30 November 2019
I’ve been using the Java library “Nimbus JOSE + JWT” to create JWTs recently. It has been pretty useful for playing around with uncommon JOSE algorithms such as ES256K and EdDSA. Considering that these are not supported out-of-the-box in .NET yet, being able to use another stack to generate test data has been invaluable.
So, this is one of those blog posts where I write down how to use the library for signature generation and validation for future Scott to reference once he inevitably forgets.
01 February 2019
This article will show you how to configure a Kotlin Ktor application to get access tokens from IdentityServer4 using OAuth 2.0. These tokens can then be used to access an API on behalf of a user. We’ll be using JWTs as our access tokens. To find out how to authorize access to a Ktor API using JWTs, check out my past article “JSON Web Token Verification in Ktor using Kotlin and Java-JWT”.
Ktor OAuth Support
Currently, Ktor only supports OAuth which means our Ktor application can receive access tokens to talk to an API on behalf of the user, but it cannot find out who the user is. If we wanted to find out who the user is and to receive identity tokens, we would need OpenID Connect, which is currently unsupported...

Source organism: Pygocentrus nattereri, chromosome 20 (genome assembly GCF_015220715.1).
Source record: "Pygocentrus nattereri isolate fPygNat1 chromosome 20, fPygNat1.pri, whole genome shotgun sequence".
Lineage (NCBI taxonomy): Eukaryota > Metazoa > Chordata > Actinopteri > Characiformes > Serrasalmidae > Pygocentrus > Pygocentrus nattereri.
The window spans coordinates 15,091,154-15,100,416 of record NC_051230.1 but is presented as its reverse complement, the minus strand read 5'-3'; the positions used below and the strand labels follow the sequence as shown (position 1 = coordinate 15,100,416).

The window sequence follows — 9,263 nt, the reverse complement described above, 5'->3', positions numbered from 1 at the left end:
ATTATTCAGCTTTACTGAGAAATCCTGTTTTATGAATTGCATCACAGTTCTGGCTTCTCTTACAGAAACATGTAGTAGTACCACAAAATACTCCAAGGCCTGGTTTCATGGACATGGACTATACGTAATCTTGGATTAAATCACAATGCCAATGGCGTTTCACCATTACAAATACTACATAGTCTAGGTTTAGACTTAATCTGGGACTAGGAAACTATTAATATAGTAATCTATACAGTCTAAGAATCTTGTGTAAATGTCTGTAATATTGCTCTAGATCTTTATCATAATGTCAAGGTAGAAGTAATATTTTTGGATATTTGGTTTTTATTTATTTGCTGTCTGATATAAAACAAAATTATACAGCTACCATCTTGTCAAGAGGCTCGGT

20 November 2017
Last Updated: 01 February 2019
In my previous article, we looked at how to get an access token and use it to access a protected resource, in Kotlin. Now we’re going to take a look at the other side of the story: how to validate an access token (in this case a structured JWT) before allowing access to the protected resource.
For token verification we’re going to:
- Get available public keys from a JWKS endpoint
- Parse the public key used to sign the receive JWT
- Verify the access token signature, issuer, and audience. This will also verify that the token hasn’t expired (the
exp claim), that it was issued in the past (the
iat claim), and that the token is allowed to be used (the
We’ll then use this logic to protect an API endpoint running on Ktor.
15 November 2017
I’ve recently been picking up Kotlin and, since I work with authentication and authorization protocols on a daily basis, I used a basic OAuth scenario as my learning activity and thought I'd share my journey.
The scenario was to issue an OAuth request, parse the results, and then access a protected resource using the resulting token. This is not using any of the browser based grant types, instead just back end communication using the token endpoint and the client credentials grant type.
I’m not a Java developer, so this use of Kotlin has also been my first experience with that entire eco system. As a result...